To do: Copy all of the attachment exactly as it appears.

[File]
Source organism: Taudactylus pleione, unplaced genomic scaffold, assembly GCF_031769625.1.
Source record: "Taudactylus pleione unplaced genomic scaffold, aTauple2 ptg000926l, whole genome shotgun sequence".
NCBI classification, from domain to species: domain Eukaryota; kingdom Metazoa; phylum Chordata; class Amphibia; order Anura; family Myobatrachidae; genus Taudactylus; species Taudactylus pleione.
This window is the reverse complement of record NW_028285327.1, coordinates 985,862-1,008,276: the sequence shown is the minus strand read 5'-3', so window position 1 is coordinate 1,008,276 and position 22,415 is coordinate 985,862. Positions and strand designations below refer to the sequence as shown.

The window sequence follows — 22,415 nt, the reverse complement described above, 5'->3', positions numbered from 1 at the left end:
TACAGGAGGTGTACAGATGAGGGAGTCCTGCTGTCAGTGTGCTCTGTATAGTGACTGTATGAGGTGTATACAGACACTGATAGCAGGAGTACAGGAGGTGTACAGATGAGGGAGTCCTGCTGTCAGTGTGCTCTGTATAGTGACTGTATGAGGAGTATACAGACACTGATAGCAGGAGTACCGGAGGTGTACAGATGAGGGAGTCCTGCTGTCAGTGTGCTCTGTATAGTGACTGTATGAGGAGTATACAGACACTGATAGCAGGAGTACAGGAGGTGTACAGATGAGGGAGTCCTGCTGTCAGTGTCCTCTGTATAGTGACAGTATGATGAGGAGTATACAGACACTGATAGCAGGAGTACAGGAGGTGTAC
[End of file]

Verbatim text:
Source organism: Taudactylus pleione, unplaced genomic scaffold, assembly GCF_031769625.1.
Source record: "Taudactylus pleione unplaced genomic scaffold, aTauple2 ptg000926l, whole genome shotgun sequence".
NCBI classification, from domain to species: domain Eukaryota; kingdom Metazoa; phylum Chordata; class Amphibia; order Anura; family Myobatrachidae; genus Taudactylus; species Taudactylus pleione.
This window is the reverse complement of record NW_028285327.1, coordinates 985,862-1,008,276: the sequence shown is the minus strand read 5'-3', so window position 1 is coordinate 1,008,276 and position 22,415 is coordinate 985,862. Positions and strand designations below refer to the sequence as shown.

The window sequence follows — 22,415 nt, the reverse complement described above, 5'->3', positions numbered from 1 at the left end:
TACAGGAGGTGTACAGATGAGGGAGTCCTGCTGTCAGTGTGCTCTGTATAGTGACTGTATGAGGTGTATACAGACACTGATAGCAGGAGTACAGGAGGTGTACAGATGAGGGAGTCCTGCTGTCAGTGTGCTCTGTATAGTGACTGTATGAGGAGTATACAGACACTGATAGCAGGAGTACCGGAGGTGTACAGATGAGGGAGTCCTGCTGTCAGTGTGCTCTGTATAGTGACTGTATGAGGAGTATACAGACACTGATAGCAGGAGTACAGGAGGTGTACAGATGAGGGAGTCCTGCTGTCAGTGTCCTCTGTATAGTGACAGTATGATGAGGAGTATACAGACACTGATAGCAGGAGTACAGGAGGTGTAC